Preparedness, Pragmatism Are Key
The larger wood tick doesn’t carry Lyme disease, while the tiny deer tick
can transmit Lyme and several other diseases to humans and dogs.
This has been banner year for ticks in the woods. The reasons are complicated and not always quantifiable. Along with high humidity and wet conditions, a less intuitive factor was a bumper crop of acorns in 2015, which produced a booming population of the deer tick host, the white-footed mouse. Ironically, the mice do not become infected themselves with tick-borne diseases.
The mice do provide the habitat where deer tick larvae develop into nymph forms and, later in the season, into adults. The nymph forms, which are the size of a pencil point, tend to bite and infect deer and humans with Lyme disease in the peak months of May, June and July. By fall, the adults – now apple-seed-sized organisms – continue to feed on the blood of humans and deer until the first hard frost. Throughout this May to October period, the deer ticks can transmit Lyme disease and other tick-borne illnesses.
The ticks can be found in sparse forests and in gardens, where they live under leaves and other debris. Ticks cannot jump or fly, instead crawling onto the feet or ankles of their victims. Barriers to their spread from surrounding brush include wood chips and gravel, which are difficult for them to crawl across.
Lyme disease, known since the 1970s, is familiar to many in New England as a disease that causes mild fever, headache and, sometimes, a red rash up to a week after the bite of a deer tick infected by the Lyme parasite. Without treatment, infection can eventually lead to arthritis and neurological problems. The tick has to be attached to the human for 36 to 48 hours; infection when the tick is in place for less than 24 hours is unlikely. Diagnosis is made by finding antibodies in the blood of the infected person, although the antibodies may not appear until two to four weeks after infection.
Other diseases carried by deer ticks include Anaplasmosis, Babesiosis , and Powassan virus infection. Anaplasmosis and Babesiosis became known in the early 2000s, and Powassan virus about 2013. While it may be alarming to think that new diseases carried by deer ticks are being identified, these diseases are fundamentally different from Lyme. They are easier to diagnose because they cause severe symptoms, so that the presence of disease is indisputable. They also do not cause long-term chronic illness, and they are very uncommon. Unlike Lyme disease, Anaplasmosis and Babesiosis can be diagnosed immediately by a peripheral blood smear that shows the organism inside the cell. Nationwide, in 2016, there were about 30,000 reported cases of Lyme disease, 1,800 cases of Babesiosis, 800 cases of Anaplasmosis, and seven cases of Powassan virus.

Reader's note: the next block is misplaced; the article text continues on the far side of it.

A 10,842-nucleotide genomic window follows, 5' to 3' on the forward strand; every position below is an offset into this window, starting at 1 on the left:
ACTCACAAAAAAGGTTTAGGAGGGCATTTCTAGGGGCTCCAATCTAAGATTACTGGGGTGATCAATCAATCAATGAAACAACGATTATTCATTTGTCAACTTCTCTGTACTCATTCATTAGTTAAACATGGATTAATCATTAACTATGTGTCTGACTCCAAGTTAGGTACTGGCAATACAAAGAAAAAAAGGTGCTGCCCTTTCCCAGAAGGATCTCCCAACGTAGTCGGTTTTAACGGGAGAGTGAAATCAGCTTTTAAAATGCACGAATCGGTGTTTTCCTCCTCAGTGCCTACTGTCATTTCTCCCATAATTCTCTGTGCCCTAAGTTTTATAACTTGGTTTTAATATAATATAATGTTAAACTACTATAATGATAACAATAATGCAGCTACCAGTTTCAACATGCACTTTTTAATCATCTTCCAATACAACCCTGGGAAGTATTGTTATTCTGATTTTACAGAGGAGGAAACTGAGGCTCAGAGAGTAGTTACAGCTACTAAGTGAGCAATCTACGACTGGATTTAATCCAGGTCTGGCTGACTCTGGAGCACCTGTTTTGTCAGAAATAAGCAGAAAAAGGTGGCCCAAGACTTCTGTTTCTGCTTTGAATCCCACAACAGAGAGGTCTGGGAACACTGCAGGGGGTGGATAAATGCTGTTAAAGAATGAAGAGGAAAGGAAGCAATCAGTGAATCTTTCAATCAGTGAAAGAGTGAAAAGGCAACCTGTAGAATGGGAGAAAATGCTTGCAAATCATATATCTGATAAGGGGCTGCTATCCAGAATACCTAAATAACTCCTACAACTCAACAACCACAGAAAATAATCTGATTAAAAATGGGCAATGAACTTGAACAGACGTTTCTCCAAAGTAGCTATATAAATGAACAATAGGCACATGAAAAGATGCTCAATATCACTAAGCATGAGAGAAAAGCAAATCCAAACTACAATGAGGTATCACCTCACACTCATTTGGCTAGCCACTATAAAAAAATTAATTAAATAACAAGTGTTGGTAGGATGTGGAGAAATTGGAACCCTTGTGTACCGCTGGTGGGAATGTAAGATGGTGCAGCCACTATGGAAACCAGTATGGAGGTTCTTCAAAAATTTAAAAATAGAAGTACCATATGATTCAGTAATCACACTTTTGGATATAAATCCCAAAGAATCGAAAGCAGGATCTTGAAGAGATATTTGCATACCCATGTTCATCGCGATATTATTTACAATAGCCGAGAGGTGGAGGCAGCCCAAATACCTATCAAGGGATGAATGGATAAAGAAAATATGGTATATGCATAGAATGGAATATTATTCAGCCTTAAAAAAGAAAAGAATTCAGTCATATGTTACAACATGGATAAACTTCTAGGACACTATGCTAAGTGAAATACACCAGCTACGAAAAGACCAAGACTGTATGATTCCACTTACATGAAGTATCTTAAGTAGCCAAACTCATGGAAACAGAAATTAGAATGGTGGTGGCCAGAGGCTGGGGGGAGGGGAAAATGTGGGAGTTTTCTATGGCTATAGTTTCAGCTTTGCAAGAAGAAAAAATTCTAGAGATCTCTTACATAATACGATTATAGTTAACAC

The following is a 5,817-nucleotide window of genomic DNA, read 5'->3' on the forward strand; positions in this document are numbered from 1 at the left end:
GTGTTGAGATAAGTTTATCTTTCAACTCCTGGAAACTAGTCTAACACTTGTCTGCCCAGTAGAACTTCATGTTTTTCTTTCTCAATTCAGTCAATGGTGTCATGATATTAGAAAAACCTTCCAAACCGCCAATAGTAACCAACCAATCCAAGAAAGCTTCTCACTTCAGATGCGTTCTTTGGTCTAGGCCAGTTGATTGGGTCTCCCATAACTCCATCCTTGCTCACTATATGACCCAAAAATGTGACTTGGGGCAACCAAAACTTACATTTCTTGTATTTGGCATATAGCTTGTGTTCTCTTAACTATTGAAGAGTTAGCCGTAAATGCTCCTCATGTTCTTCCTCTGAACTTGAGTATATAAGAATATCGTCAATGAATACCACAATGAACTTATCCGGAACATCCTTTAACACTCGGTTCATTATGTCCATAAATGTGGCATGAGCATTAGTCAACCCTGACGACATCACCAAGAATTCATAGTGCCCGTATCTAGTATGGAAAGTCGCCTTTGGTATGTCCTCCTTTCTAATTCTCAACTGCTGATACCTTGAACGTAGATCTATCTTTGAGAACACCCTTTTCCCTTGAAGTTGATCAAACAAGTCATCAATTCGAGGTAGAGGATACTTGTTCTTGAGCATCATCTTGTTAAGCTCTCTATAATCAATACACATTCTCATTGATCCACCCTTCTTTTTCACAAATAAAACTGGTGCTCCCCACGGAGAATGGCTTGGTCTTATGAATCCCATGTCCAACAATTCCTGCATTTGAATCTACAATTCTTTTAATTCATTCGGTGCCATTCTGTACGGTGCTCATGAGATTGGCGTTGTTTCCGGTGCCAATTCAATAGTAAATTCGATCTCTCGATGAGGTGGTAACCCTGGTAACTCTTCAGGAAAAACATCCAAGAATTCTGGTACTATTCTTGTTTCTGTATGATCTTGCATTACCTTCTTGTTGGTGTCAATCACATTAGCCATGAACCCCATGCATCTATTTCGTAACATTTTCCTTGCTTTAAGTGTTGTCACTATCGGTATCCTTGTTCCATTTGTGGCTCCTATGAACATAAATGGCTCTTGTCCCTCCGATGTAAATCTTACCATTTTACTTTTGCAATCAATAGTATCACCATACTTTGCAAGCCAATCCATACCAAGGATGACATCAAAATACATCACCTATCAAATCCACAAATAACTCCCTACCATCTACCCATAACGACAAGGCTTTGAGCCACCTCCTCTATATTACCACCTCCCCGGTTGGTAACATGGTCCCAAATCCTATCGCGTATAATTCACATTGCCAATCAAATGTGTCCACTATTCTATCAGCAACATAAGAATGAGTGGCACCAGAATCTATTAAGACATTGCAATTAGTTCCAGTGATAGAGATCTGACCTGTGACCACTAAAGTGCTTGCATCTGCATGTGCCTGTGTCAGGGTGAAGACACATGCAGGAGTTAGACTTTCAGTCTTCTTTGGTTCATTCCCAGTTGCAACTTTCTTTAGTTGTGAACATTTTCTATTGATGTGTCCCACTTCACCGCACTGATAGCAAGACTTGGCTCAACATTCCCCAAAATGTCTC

The effects of these other tick-borne diseases on the kidneys, blood clotting, liver and neurological function provide a secondary means of diagnosis by using other ancillary blood tests. Anaplasmosis , similar to Rocky Mountain spotted fever, and Babesiosis, a malaria-like illness, are very treatable with good outcomes. Powassan virus causes an encephalitis that shares the poor neurological prognosis of the Eastern Equine virus transmitted by mosquitoes.
Awareness and prevention are the keys to enjoying our time outdoors mindfully, but not fearfully. Applying the repellent DEET is helpful, with special attention to the shoes and ankles, with socks pulled up over your trousers. The tick you find on your shoulders or scalp has usually crawled up there from your feet. An alternative repellent, permethrin, which is toxic to the tick, can be applied to clothing, and permethrin-impregnated trousers and sleep sacks are available. Vinegar and natural oils like geranium, lavender, eucalyptus, and garlic may be helpful. It’s important to do a full body skin check when you come in from the meadows (where deer love the tall grass,) the woods OR the garden. Take a shower and put your dry clothes in the dryer for ten minutes.
A helpful video on the deer tick bite appearance, the rash, and instructions on removing ticks is available at the New York Department of Health website health.ny.gov/diseases/ communicable/lyme.
Since 2010, the Medical Zoology lab at UMASS Amherst has offered a test to the public of ticks for Lyme disease, Babesiosis, and Anaplasmosis for $50. (Call 413-545-1057 or go to tickreport.com.) Last year the lab tested 10,000 ticks. The larger wood tick doesn’t carry Lyme disease, while the tiny deer tick can transmit Lyme and several other diseases to humans and dogs.
Sixty percent of the deer ticks tested did not carry Lyme disease. It’s important to note that a positive test does not definitively demonstrate that the disease has been transmitted to the person who was bitten.
In New England, it is important to remember that the 100% larger wood or so-called dog ticks do not carry Lyme disease. Also, Lyme disease continues to be a problem in areas where deer have been eradicated, as mice are the primary vectors. Pet owners have not been shown to have more tick-borne illnesses than others.
You can stay informed by following the literature and up-to-date epidemiological data from the Centers for Disease Control at cdc.gov/Lyme. In addition, citizen scientists can contribute to ongoing research that works to expand the limited knowledge on changing tick populations by visiting the University of Rhode Island Tick Encounter Resource Center and reporting their tick encounters.
With some pragmatic precautions, we can continue to enjoy the many benefits that we and our families derive from our time off the beaten path and in the woods.
Originally published in the Fall 2017 BBC Newsletter.